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Charges Dismissed For Oregon Man With Overturned Manslaughter Conviction

<p>Nicholas McGuffin sits during his trial in 2011.&nbsp;</p>
<p>Nicholas McGuffin sits during his trial in 2011.&nbsp;</p>

UPDATE (Wednesday, Dec. 18, 2019 at 10:40 a.m. PT) — The Coos County District Attorney has decided not to retry the case against Nicholas McGuffin. McGuffin, who has been in prison for the past nine years, was released Tuesday night, according to the Forensic Justice Project — a Portland nonprofit.  

McGuffin was convicted of manslaughter in 2011, accused of killing his girlfriend, 15-year-old Leah Freeman in 2000. His conviction was overturned earlier this month due to previously undisclosed evidence revealing another man’s DNA was present at the crime scene.  

The Oregon Department of Justice could have challenged that ruling but did not. The Coos County DA moved to dismiss all of McGuffin’s charges.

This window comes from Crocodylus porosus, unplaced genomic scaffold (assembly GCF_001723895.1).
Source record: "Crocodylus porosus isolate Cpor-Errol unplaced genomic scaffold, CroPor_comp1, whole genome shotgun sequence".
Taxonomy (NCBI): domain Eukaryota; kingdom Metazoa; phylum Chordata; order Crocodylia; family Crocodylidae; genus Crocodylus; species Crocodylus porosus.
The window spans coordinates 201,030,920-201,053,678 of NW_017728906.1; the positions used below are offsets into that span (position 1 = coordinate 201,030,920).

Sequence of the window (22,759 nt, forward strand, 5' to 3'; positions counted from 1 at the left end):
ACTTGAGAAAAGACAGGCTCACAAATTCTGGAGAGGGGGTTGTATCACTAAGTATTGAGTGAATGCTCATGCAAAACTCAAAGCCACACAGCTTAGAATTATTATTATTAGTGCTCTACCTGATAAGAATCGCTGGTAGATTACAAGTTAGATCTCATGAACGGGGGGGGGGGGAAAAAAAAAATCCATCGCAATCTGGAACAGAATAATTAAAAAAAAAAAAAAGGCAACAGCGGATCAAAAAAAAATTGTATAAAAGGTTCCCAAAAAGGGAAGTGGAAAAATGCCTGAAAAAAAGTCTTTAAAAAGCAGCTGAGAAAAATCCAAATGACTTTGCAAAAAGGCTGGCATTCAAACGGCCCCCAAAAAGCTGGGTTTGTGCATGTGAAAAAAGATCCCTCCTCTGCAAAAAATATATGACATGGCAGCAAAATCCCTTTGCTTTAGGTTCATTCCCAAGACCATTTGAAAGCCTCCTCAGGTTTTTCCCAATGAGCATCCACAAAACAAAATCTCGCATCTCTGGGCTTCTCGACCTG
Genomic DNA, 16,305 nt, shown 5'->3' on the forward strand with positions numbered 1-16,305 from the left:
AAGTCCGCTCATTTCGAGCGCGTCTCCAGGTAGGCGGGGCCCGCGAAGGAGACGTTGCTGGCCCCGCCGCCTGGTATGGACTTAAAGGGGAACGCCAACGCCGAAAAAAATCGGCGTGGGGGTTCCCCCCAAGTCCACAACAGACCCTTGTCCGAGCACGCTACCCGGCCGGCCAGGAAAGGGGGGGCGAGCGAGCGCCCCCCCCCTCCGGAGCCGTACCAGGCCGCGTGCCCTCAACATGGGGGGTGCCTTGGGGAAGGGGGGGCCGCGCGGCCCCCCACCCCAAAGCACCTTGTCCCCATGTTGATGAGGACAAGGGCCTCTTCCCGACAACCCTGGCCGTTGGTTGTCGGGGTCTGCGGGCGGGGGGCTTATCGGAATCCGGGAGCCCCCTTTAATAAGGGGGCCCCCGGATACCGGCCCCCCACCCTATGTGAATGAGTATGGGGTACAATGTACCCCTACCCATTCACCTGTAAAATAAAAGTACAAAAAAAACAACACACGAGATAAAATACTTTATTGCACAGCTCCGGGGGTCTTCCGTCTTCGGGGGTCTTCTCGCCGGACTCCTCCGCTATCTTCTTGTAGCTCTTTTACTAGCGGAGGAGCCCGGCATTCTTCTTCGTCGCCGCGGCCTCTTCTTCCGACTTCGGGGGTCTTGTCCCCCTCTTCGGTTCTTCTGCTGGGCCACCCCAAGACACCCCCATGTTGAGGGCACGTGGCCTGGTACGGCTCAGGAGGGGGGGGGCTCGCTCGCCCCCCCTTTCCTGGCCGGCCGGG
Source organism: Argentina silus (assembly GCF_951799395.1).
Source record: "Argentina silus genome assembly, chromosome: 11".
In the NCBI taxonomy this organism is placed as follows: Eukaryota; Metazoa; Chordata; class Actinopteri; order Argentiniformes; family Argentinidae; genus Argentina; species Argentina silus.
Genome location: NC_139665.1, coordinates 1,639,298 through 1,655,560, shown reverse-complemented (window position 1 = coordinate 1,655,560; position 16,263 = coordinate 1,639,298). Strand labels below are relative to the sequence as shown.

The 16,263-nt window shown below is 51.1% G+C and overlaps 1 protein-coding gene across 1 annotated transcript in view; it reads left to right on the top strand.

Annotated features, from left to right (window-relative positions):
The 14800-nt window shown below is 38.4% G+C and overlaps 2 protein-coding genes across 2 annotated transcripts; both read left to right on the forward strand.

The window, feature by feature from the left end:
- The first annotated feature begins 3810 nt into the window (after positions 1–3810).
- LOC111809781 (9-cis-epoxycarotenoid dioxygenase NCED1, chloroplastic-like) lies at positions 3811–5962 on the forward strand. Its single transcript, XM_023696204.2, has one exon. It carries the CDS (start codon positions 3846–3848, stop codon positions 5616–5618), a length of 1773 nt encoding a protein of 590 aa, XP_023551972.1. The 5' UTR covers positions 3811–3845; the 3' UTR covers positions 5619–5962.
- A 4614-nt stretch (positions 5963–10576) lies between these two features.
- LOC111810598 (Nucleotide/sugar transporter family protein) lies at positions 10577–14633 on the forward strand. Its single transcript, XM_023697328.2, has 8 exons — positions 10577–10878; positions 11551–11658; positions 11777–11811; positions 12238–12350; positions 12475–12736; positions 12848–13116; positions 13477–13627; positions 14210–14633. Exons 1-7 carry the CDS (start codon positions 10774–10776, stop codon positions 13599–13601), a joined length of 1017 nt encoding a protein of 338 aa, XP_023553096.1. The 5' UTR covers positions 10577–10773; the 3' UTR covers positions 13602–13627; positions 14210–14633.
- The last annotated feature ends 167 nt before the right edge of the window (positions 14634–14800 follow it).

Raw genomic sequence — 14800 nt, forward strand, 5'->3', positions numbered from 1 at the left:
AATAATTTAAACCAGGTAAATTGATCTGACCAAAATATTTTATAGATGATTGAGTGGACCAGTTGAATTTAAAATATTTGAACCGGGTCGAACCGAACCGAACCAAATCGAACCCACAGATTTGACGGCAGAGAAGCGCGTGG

“We are really pleased with the District Attorney’s decision to dismiss the charges,” Janis Puracal, executive director at the Forensic Justice Project and McGuffin’s attorney, said in a news release.

“Mr. McGuffin has been fighting to clear his name. The DNA evidence proves that he did not commit this crime, and now he can finally be reunited with his family."

Coos County District Attorney Paul Frasier said he does not "view this situation as an exoneration" and that there is evidence that McGuffin killed Freeman

"After having consulted with members of the original investigating team and the family of Ms. Freeman, I have decided to not pursue a new trial in this case," Frasier said in a news release. "As I have decided to not seek a new trial, I am required to dismiss the case against Mr. McGuffin."

In his motion to dismiss the case, Frasier said there are several issues with retrying McGuffin. Since it has been almost 20 years since Freeman's death, locating and subpoenaing witnesses would be a challenge, he said. 

In his motion, Frasier also stated he spoke at length with Freeman's mother, Cory Courtright. 

"She has indicated to us that while she believes the defendant caused the death of her daughter, she does not want to go through the pain and stress a new trial would bring," the motion reads.  

As for whether the case is closed, Frasier said his office would look at any evidence brought to his attention regarding Freeman's death. 

Copyright 2019 Oregon Public Broadcasting